Google is all set to mine India’s vernacular languages.
On Aug. 28, the Mountain View, California-based internet giant launched Navlekha, a platform to help Indian language publishers get on the web. It will use artificial intelligence to render any PDF containing Indian language content into editable text. This will make it easy for “print publishers to create mobile-friendly web content,” the company said.
India has 22 official languages, but the content on the internet is predominantly in English. According to Google’s estimates, 90% of the country’s registered 135,000 publications don’t even have a website. For technology companies constantly looking to onboard more users from the hinterlands, making regional content available is crucial.
“The majority of the Internet users today are Indian language users, a number expected to reach 500 million plus in the next two years. 95% of video consumption is in vernacular languages,” Rajan Anandan, Google’s vice-president of India and southeast Asia said. He was launching Navlekha in New Delhi at the company’s annual flagship conference, Google for India, where it outlines its plans for the year.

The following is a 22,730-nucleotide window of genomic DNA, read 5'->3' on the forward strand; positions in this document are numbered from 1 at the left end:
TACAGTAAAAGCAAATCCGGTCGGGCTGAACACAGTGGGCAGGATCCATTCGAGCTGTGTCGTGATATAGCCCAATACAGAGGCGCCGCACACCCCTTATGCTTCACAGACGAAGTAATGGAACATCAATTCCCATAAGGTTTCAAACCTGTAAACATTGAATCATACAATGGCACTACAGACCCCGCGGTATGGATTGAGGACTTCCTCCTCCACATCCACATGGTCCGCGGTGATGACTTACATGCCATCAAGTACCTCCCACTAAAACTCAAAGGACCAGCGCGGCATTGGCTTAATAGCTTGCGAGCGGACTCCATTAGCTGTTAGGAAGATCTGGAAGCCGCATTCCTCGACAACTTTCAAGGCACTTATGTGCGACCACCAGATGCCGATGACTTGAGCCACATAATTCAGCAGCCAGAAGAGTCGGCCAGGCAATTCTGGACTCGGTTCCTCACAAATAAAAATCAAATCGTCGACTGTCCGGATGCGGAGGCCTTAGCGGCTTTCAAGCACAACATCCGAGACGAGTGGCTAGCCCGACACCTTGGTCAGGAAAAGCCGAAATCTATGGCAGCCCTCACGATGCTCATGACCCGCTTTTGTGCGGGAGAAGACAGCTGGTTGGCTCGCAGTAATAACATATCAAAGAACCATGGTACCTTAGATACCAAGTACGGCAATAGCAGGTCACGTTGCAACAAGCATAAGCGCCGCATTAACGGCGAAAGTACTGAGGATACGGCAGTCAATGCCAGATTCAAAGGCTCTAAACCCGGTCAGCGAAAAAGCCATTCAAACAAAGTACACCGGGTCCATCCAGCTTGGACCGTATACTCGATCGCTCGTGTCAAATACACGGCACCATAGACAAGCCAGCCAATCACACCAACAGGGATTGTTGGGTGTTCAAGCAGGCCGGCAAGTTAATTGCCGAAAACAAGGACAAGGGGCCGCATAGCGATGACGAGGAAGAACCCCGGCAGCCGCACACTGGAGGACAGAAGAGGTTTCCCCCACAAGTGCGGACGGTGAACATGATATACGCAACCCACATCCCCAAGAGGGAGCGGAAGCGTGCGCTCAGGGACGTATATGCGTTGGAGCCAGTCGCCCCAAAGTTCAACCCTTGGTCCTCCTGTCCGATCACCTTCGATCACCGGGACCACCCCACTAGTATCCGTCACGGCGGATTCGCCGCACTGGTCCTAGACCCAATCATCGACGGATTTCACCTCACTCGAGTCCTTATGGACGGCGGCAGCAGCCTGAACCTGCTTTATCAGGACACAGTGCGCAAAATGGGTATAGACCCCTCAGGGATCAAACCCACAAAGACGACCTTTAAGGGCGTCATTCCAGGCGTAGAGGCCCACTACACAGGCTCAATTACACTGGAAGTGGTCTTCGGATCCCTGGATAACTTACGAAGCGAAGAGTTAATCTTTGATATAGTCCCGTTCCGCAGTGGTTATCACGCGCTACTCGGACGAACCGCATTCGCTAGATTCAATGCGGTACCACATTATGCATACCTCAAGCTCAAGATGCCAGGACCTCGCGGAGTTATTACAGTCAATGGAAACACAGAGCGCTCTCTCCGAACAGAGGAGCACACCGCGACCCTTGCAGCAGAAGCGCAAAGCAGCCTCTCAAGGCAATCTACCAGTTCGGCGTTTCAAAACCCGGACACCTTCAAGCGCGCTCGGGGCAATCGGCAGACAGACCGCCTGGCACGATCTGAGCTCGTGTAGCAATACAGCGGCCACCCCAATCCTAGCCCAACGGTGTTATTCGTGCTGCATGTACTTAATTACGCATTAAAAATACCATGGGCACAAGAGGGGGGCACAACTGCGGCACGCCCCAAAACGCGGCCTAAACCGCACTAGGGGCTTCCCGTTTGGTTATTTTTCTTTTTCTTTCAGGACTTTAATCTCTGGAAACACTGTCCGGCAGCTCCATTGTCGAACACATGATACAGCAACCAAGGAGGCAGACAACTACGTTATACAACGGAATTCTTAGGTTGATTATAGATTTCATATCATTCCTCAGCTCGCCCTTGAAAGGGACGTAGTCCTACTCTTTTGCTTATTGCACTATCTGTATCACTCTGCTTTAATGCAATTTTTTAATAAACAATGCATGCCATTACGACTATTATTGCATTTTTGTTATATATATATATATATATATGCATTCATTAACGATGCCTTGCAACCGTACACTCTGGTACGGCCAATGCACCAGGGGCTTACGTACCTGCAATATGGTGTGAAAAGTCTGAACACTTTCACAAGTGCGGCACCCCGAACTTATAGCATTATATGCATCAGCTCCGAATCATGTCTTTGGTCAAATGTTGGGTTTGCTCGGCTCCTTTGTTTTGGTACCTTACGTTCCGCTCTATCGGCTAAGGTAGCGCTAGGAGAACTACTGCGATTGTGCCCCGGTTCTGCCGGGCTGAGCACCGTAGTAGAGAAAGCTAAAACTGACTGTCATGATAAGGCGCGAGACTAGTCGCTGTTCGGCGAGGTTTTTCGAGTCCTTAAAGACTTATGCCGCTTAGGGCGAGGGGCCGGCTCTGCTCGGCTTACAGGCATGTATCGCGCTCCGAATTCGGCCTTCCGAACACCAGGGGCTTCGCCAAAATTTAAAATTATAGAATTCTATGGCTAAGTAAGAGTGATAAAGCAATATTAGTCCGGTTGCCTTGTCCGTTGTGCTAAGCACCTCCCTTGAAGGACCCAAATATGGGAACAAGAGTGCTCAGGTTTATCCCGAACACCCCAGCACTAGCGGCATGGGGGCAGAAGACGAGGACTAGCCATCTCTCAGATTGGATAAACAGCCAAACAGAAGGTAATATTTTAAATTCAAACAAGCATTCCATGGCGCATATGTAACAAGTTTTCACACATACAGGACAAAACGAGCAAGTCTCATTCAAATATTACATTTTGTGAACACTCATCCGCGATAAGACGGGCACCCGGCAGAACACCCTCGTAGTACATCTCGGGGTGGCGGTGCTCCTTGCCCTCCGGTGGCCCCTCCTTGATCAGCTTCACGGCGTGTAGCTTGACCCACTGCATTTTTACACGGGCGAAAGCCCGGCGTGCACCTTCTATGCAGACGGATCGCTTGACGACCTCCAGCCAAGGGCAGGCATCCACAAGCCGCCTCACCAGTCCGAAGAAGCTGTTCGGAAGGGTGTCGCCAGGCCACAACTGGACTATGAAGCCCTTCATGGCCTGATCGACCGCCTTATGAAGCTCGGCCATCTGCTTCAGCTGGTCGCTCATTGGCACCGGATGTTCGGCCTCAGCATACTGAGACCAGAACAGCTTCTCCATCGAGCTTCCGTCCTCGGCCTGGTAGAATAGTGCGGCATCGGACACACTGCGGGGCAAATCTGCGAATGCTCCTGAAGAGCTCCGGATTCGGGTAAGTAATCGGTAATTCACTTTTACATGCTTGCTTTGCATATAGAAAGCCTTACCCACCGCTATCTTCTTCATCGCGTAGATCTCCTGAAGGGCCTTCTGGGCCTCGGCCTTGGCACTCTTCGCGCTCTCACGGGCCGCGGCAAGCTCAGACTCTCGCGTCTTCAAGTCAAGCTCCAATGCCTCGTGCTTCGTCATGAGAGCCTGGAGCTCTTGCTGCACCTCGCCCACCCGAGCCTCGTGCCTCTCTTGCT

Navlekha has already begun onboarding Hindi publishers from Delhi.
“Google has already penetrated urban India and has great adoption among India’s English-speaking population,” said Kartik Hosanagar, a professor of technology and digital business at the University of Pennsylvania’s Wharton School. “The recent announcement is a natural move to increase its user base in India. At the same time, it’s only one of a series Google will need if it hopes to penetrate the hundreds of millions of Indians.”
Google has been pushing for vernacular languages in India for some time now. In 2016, for instance, it launched the tap to translateprogramme that lets users translate an image or text to their own native language.
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